Lord Byron (opera)

From Wikipedia, the free encyclopedia
  (Redirected from Lord Byron (Thomson))
Jump to: navigation, search

Lord Byron is an opera in three acts by Virgil Thomson to an original English libretto by Jack Larson, inspired by the historical character Lord Byron. This was Thomson's third and final opera. He wrote it on commission from the Ford Foundation for the Metropolitan Opera (Met), but the Met never produced the opera. The first performance was at Lincoln Center, New York City on April 20, 1972,[1] by the music department of the Juilliard School with John Houseman as stage director,[2] Gerhard Samuel as the conductor and Alvin Ailey as the choreographer. A performance of a revised version, by the composer, took place in 1985 with the New York Opera Repertory Theater.[3][4]

The composer himself had great affection for this opera.[5] The premiere production received mixed reviews,[6] with one particularly negative one from Harold C. Schonberg, including this description:

"....a very bland score, distressingly banal (all those waltzes!) and frequently gagglingly cutesy."[7]

The opera has not yet received a full-scale professional production. Monadnock Music performed the opera in September 1991.[8]

Synopsis[edit]

The opera is set in London from 1812 to 1824.

In the nave of Westminster Abbey, Lord Byron's friends, wife and sister have arrived to present a statue of Lord Byron to the Dean of the Abbey, and to lobby for the poet's burial there. They learn that Byron had written his memoirs, which causes them concern for his reputation. The statue of Byron arrives, which sets off memories in the minds of Byron's relations and friends. These include the courtship of Byron with his future wife. However, the memories also include that Byron committed incest with his half-sister Augusta Leigh and fathered her daughter, which led to Byron's self-exile and Byron's wife insisting that he must never see Augusta again. While they have not read Byron's own manuscript, their memories cause enough fear that they burn the memoirs. The Dean of the Abbey arrives, and upon learning that the relatives considered Byron's memoirs unfit for reading, he denies permission to have Byron buried in Westminster Abbey. At the end of the opera, the shades of the poets in the Abbey's Poets' Corner welcome Byron among them.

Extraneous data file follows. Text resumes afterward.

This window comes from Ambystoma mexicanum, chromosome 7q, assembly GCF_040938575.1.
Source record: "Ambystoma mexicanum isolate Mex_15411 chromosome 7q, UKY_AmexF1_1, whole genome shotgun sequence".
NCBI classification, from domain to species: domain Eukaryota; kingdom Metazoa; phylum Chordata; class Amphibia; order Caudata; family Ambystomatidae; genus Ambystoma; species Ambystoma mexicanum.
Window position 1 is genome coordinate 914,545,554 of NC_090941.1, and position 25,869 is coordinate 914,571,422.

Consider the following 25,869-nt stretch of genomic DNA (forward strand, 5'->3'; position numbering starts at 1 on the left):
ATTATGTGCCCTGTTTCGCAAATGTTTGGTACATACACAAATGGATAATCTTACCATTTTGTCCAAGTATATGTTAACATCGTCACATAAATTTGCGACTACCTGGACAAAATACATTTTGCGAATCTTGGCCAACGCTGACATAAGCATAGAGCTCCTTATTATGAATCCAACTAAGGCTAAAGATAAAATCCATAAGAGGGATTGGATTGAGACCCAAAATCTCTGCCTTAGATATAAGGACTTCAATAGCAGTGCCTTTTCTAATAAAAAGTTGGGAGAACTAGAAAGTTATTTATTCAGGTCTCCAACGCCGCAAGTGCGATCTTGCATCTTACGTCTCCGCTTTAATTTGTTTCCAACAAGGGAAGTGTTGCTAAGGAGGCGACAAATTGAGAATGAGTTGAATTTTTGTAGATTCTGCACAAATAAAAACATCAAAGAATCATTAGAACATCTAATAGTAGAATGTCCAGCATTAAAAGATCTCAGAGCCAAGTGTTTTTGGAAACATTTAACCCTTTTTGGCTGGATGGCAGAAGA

Recording[edit]

  • Koch: Matthew Lord, Jeanne Ommerle, D'Anna Fortunato, Richard Zeller, Richard Johnson, Gregory Mason, Stephen Owen, Adrienne Csgenery, Thomas Woodman, Louisa Jonason, Donald Collup, David Murray, Jorg Westerkemp, Martin Kelley, Ted Whalen, John Holyoke, David Stoneman, Debra Vanderlinde, Marion Dry; Manadnock Festival Orchestra and Chorus; James Bolle, conductor[9]

In addition, excerpts from the opera, called "Five Tenor Songs from Lord Byron", have been recorded, with the following artists: Martyn Hill, tenor; Budapest Symphony Orchestra; James Bolle, conductor.[10]

References[edit]

  1. ^ "Lord Byron". US Opera. Christopher Hapka. 1996–2009. Retrieved August 27, 2014. 
  2. ^ Rodney Lister, Review of recording of Lord Byron. Tempo (New Ser.), 186, pp. 34-35 (September 1993).
  3. ^ Tim Page, "Revised Lord Byron Returns". New York Times, 1 December 1985.
  4. ^ John Rockwell (9 December 1985). "Opera: Thomson's Byron". New York Times. Retrieved 2007-09-30. 
  5. ^ John Rockwell, "Virgil Thomson, Composer, Critic and Collaborator With Stein, Dies at 92". New York Times, 1 October 1989.
  6. ^ Anthony Tommasini (30 January 2000). "How Long, in Opera, Is Too Long?". New York Times. Retrieved 2007-09-30. 
  7. ^ Mellers, Wilfrid, "Up and down the Aisle" (Autumn 1998). The Musical Times, 139 1864: pp. 53-57.
  8. ^ Bernard Holland (2 September 1991). "Review/Opera; Tackling Thomson's Sprawling Lord Byron". New York Times. Retrieved 2007-09-30. 
  9. ^ John Rockwell (28 March 1993). "Byron: Thomson Adrift Without Stein". New York Times. Retrieved 2007-09-30. 
  10. ^ Rodney Lister, "Virgil Thomson: A Portrait of His Music (As Glimpsed in Recent Recordings)". Tempo (New Ser.), 175, pp. 18-22 (December 1990).

External links[edit]